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Powerbook G4 15in AL Take-ApartReturn to News Page

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Powerbook G4 15in (Aluminum) Disassembly
By John Wolf
Posted: Dec. 8th, 2003

FYI: This article was posted in 2003 - Our FAQ's PowerBook section (and iBook section) links to later/more detailed guides (including PDF downloads) available at iFixit's Take-Apart Guides page.

Note: Disassembly of your Powerbook to this level will void the warranty should any damage happen in the process. Use the info here at your own risk. Consult your owner's manual for ESD and other precautions.

Here are a set of internal photos of the Aluminum PowerBook 15". Getting one open isn't too difficult, however I don't recommend anyone try it who might be worried about voiding their warrantee.

Finding a Philips screwdriver with the right tip is probably the most difficult part. I had a Curtis pocket tweeker that did the job well. You also need a very small Allen wrench for the two screws at the top-rear of the keyboard. I'd guess it is a 1.5mm Allen, but that is just a guess. Arrows in the photos point out all the screw locations.

remove top screws

remove back screws

Note that you don't have to remove all 4 screws from the back hinge. Only the top 2 secure the palm rest and keyboard assembly. Leave the lower 2 screws in place to keep the display secure.

remove bottom screws

With all the screws out, the last step is to get the cover to release at the front of the DVD drive. If you look very closely, there are 3 gaps in the dust cover. They are directly in front of the 3 latch locations.

front int. latches

If you reach in carefully with a small screwdriver, you should be able to pull each latch forward just enough to get it to release. I'm sure Apple has a special tool to do this. DON'T lift the keyboard/palm assembly from the back! If you do, it will just bend the latches. I'd recommend digging your fingernail under the front-right edge and apply upward pressure as you release each latch from right to left. Once the latches all release, the whole assembly can be tilted up and leaned against the LCD display.

    Note: In Dec. 2007 a reader sent a note/warning about the above paragraph, although in 4 years since this article was posted originally nobody else had a problem/concern, but then it's possible there's been variations in the design since the original posting. Check the FAQ for later/better take-apart guides.-Mike

    "regarding the (above) "If you reach in carefully with a small screwdriver..."
    that step in incorrect. If this prying part is followed then bending of the dust cover will happen. and damage will likely incur. I found that if you raise the keyboard from the rear and keep it low and slide it to the rear it will release easily without any prying of the front parts.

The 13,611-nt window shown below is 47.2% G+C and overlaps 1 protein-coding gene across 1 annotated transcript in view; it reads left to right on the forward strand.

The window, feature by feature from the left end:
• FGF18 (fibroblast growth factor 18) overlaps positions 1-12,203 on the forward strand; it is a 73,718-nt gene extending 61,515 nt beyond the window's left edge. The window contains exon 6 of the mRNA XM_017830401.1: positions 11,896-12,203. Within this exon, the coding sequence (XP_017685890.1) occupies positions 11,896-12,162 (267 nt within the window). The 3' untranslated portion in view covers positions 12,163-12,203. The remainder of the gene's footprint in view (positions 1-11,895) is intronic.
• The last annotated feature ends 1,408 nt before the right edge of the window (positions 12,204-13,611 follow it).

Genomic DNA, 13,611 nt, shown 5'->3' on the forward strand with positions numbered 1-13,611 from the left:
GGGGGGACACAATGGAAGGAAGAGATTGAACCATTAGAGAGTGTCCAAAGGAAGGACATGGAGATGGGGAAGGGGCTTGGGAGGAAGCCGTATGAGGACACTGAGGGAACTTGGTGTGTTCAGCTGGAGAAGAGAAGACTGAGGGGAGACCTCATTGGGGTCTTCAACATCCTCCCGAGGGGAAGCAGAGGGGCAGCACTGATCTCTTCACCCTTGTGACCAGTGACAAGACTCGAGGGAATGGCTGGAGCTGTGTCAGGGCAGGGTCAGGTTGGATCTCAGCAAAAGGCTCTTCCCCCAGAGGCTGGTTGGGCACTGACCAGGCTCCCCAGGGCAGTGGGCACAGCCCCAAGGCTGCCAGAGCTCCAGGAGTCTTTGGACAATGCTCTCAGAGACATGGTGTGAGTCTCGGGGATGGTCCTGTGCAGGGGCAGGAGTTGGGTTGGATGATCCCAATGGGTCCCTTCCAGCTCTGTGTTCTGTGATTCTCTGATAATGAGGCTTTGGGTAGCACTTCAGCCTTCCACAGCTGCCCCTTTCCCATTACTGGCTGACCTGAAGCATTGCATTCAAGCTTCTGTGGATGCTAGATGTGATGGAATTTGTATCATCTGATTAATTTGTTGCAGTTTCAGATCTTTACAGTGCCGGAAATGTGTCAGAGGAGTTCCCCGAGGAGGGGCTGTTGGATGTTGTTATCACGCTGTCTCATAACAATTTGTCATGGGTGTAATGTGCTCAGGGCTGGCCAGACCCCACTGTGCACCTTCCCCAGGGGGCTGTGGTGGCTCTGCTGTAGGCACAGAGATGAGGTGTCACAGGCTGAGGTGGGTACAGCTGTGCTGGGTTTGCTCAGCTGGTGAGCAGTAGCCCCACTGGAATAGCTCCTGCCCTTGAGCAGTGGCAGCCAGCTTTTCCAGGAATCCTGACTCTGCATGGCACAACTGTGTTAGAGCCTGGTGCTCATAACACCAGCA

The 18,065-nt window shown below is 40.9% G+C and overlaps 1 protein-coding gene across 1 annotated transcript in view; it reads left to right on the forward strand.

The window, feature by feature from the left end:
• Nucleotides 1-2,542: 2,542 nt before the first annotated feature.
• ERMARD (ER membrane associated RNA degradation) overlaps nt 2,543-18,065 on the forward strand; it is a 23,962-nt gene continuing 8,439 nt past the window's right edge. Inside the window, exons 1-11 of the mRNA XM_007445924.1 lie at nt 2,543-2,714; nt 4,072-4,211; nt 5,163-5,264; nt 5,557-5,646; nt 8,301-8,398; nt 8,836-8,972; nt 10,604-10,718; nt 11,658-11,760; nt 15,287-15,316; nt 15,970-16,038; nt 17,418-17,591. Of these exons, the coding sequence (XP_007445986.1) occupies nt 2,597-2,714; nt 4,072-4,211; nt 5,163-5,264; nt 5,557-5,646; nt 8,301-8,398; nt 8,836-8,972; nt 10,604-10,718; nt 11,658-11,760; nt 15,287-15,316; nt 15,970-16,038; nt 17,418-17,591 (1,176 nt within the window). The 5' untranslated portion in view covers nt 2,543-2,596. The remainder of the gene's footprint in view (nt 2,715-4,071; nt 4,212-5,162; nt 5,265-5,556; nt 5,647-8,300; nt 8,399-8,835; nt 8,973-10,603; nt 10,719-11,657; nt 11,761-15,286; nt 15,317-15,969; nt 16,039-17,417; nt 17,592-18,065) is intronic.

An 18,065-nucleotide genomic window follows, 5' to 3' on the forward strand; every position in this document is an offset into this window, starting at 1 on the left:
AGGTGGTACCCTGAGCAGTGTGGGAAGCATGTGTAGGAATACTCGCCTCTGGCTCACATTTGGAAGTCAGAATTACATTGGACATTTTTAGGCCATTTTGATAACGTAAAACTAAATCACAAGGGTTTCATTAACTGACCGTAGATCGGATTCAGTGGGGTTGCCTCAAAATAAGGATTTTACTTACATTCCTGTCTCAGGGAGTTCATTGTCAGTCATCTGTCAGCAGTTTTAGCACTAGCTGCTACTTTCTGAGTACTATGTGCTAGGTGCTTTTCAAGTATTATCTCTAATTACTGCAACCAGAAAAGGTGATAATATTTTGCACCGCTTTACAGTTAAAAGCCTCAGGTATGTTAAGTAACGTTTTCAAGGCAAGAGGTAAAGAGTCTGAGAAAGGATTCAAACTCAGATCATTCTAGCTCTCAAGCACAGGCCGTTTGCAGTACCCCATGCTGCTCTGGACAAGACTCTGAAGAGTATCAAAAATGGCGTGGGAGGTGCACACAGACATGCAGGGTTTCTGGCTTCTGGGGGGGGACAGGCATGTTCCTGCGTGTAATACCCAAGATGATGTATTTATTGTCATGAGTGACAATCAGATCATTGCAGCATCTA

front slot latches

top cover latches

palm rest

The whole point to opening this particular PowerBook was to find out why it didn't recognize the AirPort card. It turns out that during assembly a small piece of paper was left in the airport slot, and it was getting wedged into the connector slot. Once I got that out, it worked fine. It wasn't until I had the unit open that I realised I could get to the piece of paper without opening the laptop. Ahh well, the AirPort card works fine now, and when it comes time to swap a hard drive, I'll be confident in opening the new breed of laptops. Speaking of hard drives, looking at the ribbon cable for the HD worries me a bit. It looks like the bend at the top could potentially apply upward tension to the logic board connector and cause it to pop out. Time will tell.

Overall, the internals are very well laid out. Apple has come a long way, even from the Titanium laptops. I appreciate the long cables on the keyboard assembly. The separate circuit board for the power connector might reduce the cost to repair the inevitable power cord yank. What surprized me was the mini-subwoofer inside, at least that is what I assume it is. I think the only changes I'd like to see are an easy to replace hard drive and a docking connector. I'm not really thrilled with the location of the power connector, but it isn't any worse than the former location on the back of the unit where it always got torqued if the laptop was lifted by the front edge.
-John Wolf

Photo showing Logic Bd, Hard Drive, Optical Drive:

= Other Internal Photos =
(linked since this page is already image heavy)

Left Fan, Right Fan and "SubWoofer"

Other Powerbook Related Articles/Tips: See the Powerbok section of the Systems page for other Powerbook articles and guides. The IDE and Firewire topics pages (see links below) also have reviews of notebook hard drives.

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